Global warming plans

Mr Penguin and I were discussing global warming last night. Specifically, what should we do right now if we believed that all the worst case stuff was really true? Let’s posit a scenario. In 20 years time, the climate of Australia has changed irrecovably, so that our current drought is a good year. The sea level is starting to creep up, as the Antarctic ice sheet melts – we’re now getting increased storm surges, and the waterfront parts of Manly beach are looking a bit shaky. The average temperature has gone up enough so that Sydney city now has 10 or so days above 30 degrees each month of summer, and the west of Sydney is commensurately worse. The cyclone season now goes as far south as Coffs Harbour, and it’s looking as if it’s going to get worse every year.

I think at that point, we don’t yet get breakdown in society, just economic effects. But then, if it gets worse, you might not be able to fly places. You might want to stockpile food, in case of breakdowns in supply chains. Maybe keeping your money in financial instruments (like superannuation) isn’t that sensible. Maybe we should start buying gold? Maybe I should retrain as a doctor? Society always needs doctors. Maybe we should move to somewhere that’s less reliant than Sydney city on the smooth functioning of every part of society.

Mr Penguin suggested we should buy a holiday house in the Southern Highlands, as insurance. I’m inclined to the North Island of New Zealand, myself. Although it’s further away, so less use as a holiday house (and riskier, in terms of getting to it, in case aeroplane travel gets expensive or impossible), it’s a fertile country, not too hot, with excellent rainfall, and not too many people. I’m a citizen of New Zealand. Perhaps I should start by renewing my passport.

  9 comments for “Global warming plans

  1. November 4, 2006 at 8:56 pm

    I think the perfect solution is for America to get rid of its cars.

  2. November 6, 2006 at 1:59 am

    It’s always fun to blame the Americans, elsewhere, and of course there’s always a good reason to do so.

    But according to this paper, Australia actually has higher greenhouse gas emissions per capita than the U.S. Quite a feat, no?

    But for your much smaller population size, you too could be the focal point for the world’s anger.

  3. November 6, 2006 at 8:53 am

    Must admit, I keep half an eye on the vacancies in HE administration in New Zealand advertised over here. You never know! We live close enough to the city centre for the Thames to lap at our doorstep if the Thames Barrier goes down. My workplace, Parliament, Central London as far west as Notting Hill would all be under water. And as for Essex and East Anglia, well…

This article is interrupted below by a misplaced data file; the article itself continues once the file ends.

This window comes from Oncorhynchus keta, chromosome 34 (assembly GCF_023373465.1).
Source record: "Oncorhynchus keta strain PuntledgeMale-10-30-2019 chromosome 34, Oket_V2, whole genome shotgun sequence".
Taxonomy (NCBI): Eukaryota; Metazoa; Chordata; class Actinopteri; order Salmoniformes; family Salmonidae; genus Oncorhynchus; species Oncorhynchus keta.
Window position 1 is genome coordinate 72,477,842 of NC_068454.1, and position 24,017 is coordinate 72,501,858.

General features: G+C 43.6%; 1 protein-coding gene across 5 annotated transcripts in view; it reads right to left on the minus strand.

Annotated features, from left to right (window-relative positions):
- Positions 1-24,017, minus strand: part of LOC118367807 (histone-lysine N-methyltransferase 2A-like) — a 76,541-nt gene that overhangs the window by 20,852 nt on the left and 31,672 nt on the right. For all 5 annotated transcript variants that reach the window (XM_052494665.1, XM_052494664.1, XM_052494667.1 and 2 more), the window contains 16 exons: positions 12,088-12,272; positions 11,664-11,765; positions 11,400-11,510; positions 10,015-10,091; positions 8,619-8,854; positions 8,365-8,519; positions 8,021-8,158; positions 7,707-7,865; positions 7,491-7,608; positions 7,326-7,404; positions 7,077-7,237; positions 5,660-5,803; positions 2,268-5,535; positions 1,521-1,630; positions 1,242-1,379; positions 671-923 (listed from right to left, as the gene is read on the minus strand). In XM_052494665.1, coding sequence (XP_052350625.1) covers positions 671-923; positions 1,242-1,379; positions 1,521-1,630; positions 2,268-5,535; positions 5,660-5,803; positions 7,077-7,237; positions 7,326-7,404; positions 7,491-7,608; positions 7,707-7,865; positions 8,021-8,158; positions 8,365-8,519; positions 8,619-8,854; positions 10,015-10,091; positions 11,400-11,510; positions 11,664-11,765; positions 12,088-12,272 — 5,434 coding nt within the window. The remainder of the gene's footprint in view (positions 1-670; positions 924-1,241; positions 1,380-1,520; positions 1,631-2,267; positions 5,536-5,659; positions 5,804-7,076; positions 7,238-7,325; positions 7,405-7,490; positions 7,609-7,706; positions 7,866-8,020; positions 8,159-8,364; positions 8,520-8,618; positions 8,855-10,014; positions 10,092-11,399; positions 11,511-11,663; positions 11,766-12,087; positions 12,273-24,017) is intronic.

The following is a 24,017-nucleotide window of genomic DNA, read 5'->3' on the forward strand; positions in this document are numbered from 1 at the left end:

4. November 6, 2006 at 7:28 pm

    Phantom, I almost wish the rest of the world would start blaming us, so our government would actually take the problem seriously. As it is, we swap around between saying it’s not our fault we’re a large coal producer, and saying that there’s no point in us fixing anything while China and India are refusing to do anything.

  5. November 7, 2006 at 12:16 am

    Well, being a focal point for the world’s anger doesn’t seem to motivate my government to do the right thing, so I suppose it’s just as well that you’re not a target of anger!

  6. November 7, 2006 at 7:53 am

    This is interesting. I used to think about this a lot, though I haven’t lately. There’s only so long a time that a person can focus on apocalyse.

    Anyway — I used to think not what I’d do to prepare for a warming world, but what I’d do to stop contributing to it. For awhile I eschewed the car, which I can do because I telecommute; I bought as much local produce & goods as possible; I walked around the house tossing items which require batteries; and I unplugged as much as I could. Your post reminds me that it’s time to do that exercise again!

  7. November 9, 2006 at 4:54 pm

    Well, if you’re going to be serious, then I think planning a non-Australia escape clause is a good idea.

    Meanwhile, replace as many of your lightbulbs as you can with compact flourescents. I know it’s totally silly even to mention this, but if everyone did it, the energy savings (and lower coal emissions from the power plants) are genuinely astonishing. Ditto replacement of old furnaces etc in really old buildings.

    We’re going to have to make dramatic dramatic change, but in the meantime, do all the small things we can!

  8. November 14, 2006 at 10:33 am

    I have been thinking about this post of yours. I was wondering. Have you ever heard of targets for domiciles? I mean, have you ever heard something like: a family a four living in an 1800 sq ft house should set a target of: x gallons of garbage a week, x kwh of electricity, x cu ft of water, etc. etc.?

    I work well with targets. Esp. if I get to feel good because I exceeded them : )

  9. November 14, 2006 at 10:34 pm

    I haven’t found something like that, but one of our local councils had a very high level “check your global footprint” which I found interesting. I think one of the links (the Victorian one) goes to a fairly detailed calculator.
    http://www.mosman.nsw.gov.au/environment/footprint.html

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